CHICAGO (CN) - Parents say in court that contaminated Tylenol drops killed their infant son just 13 days before Johnson & Johnson recalled more than 136 million bottles of children's Tylenol - the largest recall of children's medicine in history.
Malgorzata and Michael Cherry sued McNeil-PPC and Johnson & Johnson in Cook County Court. McNeil-PPC is a division of Johnson & Johnson and the distributor of Tylenol.
"Markus Cherry was born following an uncomplicated pregnancy and delivery on February 10, 2010, weighing 9 pounds, 1 ounce," the parents say in the complaint.
"On April 14, 2010, Markus was evaluated by his pediatrician for a two-month checkup. Markus demonstrated normal weight gain and development, was deemed a 'well child' by his pediatrician and was administered routine, two-month vaccinations. "Given the well-known side effects of fussiness, fever, pain and irritation that can accompany vaccinations, Markus' pediatrician prescribed Concentrated Tylenol Infants' Drops and provided appropriate instructions as to use.
"On or about April 14, 2010, Markus Cherry ingested defendants' Concentrated Tylenol Infant Drops, 0.25 oz., Grape flavor.
"In the days that followed the ingestion of the Tylenol, Markus demonstrated a variety of symptoms of poor and deteriorating health, all caused by the ingestion of defendants' Tylenol product.
"On April 17, 2010, Markus lost consciousness and was transported to the emergency room by the local fire department.
"On April 17, 2010, Markus died.
"The Tylenol product ingested by Markus Cherry was part of a recall initiated on April 30, 2010; 13 days after Markus Cherry ingested the product and died.
"The Tylenol product ingested by Markus was contaminated with gram negative bacteria confirmed by polymerase chain reaction deep sequencing.
"The gram negative bacteria found contaminating the Tylenol is a human pathogen known to cause sepsis and death. ...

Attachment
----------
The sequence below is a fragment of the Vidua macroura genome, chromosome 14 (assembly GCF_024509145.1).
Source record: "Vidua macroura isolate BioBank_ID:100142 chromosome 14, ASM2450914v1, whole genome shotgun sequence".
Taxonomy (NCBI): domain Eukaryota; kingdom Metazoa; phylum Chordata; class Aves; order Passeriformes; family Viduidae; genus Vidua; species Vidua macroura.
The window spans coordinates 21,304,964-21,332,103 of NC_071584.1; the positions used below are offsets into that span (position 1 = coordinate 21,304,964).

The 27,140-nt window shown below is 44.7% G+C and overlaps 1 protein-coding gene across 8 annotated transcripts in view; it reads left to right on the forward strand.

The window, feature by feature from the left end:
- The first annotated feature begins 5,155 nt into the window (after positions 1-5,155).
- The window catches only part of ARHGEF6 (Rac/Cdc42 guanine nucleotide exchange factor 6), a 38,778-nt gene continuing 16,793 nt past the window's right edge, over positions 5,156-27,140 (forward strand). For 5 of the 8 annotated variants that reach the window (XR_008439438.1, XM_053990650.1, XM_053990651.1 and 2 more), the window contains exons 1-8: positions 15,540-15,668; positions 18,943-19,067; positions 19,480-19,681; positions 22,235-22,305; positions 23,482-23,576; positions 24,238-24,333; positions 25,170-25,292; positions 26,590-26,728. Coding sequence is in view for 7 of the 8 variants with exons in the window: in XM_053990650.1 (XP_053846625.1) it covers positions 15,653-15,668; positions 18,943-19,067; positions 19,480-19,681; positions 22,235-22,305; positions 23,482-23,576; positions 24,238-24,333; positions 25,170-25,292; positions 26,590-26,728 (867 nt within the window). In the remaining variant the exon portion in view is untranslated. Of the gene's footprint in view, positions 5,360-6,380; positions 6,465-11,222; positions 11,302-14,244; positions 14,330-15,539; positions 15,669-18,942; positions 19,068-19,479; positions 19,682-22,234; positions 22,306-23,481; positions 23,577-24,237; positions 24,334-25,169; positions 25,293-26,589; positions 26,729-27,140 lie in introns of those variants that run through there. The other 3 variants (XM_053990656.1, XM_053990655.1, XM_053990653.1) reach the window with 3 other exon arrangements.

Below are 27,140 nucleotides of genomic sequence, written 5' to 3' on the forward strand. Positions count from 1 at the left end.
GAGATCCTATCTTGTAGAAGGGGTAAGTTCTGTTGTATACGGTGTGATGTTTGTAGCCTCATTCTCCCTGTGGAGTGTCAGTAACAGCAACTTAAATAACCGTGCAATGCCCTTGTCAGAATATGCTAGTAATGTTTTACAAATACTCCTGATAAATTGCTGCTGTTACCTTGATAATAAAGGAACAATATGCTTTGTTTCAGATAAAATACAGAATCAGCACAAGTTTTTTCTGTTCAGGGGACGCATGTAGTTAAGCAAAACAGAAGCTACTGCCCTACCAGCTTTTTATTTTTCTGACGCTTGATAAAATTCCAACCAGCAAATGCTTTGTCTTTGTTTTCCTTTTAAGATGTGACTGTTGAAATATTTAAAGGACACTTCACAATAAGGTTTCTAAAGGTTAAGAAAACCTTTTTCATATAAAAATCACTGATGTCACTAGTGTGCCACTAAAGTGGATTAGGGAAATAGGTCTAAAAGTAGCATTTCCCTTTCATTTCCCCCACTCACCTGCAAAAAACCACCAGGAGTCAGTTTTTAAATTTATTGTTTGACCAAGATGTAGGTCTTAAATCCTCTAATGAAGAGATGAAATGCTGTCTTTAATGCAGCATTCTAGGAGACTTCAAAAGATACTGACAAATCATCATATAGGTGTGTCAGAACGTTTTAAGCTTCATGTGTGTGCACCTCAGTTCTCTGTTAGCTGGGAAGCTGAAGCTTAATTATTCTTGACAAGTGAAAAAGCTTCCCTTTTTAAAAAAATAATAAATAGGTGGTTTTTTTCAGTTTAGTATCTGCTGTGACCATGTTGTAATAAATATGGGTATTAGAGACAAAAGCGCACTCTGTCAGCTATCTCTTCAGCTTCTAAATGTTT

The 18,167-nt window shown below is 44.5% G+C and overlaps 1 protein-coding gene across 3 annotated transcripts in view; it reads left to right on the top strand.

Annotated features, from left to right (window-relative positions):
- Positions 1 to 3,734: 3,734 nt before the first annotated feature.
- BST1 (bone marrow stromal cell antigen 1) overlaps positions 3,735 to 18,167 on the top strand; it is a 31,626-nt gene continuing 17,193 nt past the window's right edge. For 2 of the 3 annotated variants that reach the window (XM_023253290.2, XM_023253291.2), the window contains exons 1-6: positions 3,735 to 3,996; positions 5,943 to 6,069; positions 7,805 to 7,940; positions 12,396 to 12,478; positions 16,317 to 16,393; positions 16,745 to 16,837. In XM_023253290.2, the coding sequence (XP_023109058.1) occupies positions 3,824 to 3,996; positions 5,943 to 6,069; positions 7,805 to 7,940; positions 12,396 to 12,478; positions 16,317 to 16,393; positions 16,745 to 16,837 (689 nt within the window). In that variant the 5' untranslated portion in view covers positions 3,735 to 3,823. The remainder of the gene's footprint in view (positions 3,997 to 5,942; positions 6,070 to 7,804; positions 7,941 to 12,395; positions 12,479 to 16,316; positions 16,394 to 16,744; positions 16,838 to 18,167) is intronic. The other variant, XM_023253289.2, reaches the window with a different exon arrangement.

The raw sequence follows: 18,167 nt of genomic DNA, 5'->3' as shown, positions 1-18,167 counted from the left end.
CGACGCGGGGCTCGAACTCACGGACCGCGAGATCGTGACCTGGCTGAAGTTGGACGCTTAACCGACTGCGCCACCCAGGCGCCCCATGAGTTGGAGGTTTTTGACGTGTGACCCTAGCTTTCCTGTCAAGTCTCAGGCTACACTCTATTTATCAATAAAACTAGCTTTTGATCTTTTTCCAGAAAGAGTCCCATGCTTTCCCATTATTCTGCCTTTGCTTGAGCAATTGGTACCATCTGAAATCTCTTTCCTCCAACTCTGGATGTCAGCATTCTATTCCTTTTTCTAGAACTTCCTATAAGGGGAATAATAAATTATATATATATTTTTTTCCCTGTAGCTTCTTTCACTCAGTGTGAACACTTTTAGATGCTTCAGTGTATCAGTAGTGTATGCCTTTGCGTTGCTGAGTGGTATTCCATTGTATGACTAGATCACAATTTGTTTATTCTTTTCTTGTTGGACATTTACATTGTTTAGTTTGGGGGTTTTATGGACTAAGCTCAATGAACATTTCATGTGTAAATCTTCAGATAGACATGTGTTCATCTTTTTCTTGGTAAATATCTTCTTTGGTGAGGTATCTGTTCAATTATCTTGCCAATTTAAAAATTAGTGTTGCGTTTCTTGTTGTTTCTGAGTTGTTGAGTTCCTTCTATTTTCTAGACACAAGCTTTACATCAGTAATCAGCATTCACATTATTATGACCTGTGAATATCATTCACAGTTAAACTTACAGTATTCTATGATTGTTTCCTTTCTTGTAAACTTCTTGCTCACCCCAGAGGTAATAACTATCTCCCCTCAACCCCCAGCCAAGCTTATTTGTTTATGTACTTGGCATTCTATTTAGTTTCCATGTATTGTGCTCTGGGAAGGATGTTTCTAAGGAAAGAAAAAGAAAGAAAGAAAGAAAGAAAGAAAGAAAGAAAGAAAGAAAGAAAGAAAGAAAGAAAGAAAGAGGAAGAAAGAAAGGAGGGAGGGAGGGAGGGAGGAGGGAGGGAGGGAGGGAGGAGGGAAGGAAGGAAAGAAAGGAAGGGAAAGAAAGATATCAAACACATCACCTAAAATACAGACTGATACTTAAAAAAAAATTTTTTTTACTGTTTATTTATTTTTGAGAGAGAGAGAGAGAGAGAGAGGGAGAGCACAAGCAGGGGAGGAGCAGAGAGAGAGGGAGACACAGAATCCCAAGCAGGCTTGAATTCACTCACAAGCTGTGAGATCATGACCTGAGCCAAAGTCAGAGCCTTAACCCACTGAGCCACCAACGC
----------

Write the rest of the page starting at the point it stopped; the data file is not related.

"The contaminated Tylenol caused or contributed to cause Markus Cherry's death; no other plausible explanation exists for Markus Cherry's death."
The complaint adds: "In April 2010, FDA inspectors performed an expedited inspection of the defendants' Fort Washington plant due to the defendants' repeated manufacturing and contamination problems.
"On April 30, 2010, the FDA issued a report detailing its inspection of the Fort Washington plant and identified 20 major cGMP [current good manufacturing practices] violations in the defendants' manufacturing processes respecting the product at issue herein, including known gram negative bacteria, filth and particulate contamination.
"That same day, the defendants recalled approximately 40 types of children's and infants' products manufactured at their Fort Washington plant.
"The recall included Concentrated Tylenol Infant Drops, 0.25 oz., Grape flavor ...
"The recall was the largest recall of children and infant medicine in history, encompassing over 136 million bottles of product."
The Cherrys claim that McNeil and the Fort Washington plant have an extensive history of poor quality control. They say the FDA issued numerous warning letters and reports of defective products, including contamination by pesticides and gram-negative bacteria.
"Between January 2008 and April 2010, the FDA received 775 reports of adverse events, including 30 deaths that involved the defendants' products," the complaint states.
In 2009, McNeil distributed defective Motrin IB, but "did not publicly recall the defective drug upon learning of its defective nature, but instead hired third-party contractors to quietly remove the defective products to avoid the financial and regulatory ramifications of a public recall," according to the complaint.
"These phantom recalls, in part, spurred the House Committee on Oversight and Government Reform to conduct a Congressional investigation and hold two separate Congressional hearings in 2010, resulting in the government takeover of the Fort Washington plant and a criminal investigation of the defendants' practices."
The Cherrys say: "The defendants knew or should have known that severe side effects and death could occur in patients who ingested their products manufactured in the aforementioned substandard and dangerous conditions at the Fort Washington plant."
They seek damages for wrongful death, negligent manufacturing, manufacturing defect, fraud, and misrepresentation, and a hearing on punitive damages.
They are represented by Kent Mathewson, with Donohue, Brown, Mathewson & Smyth.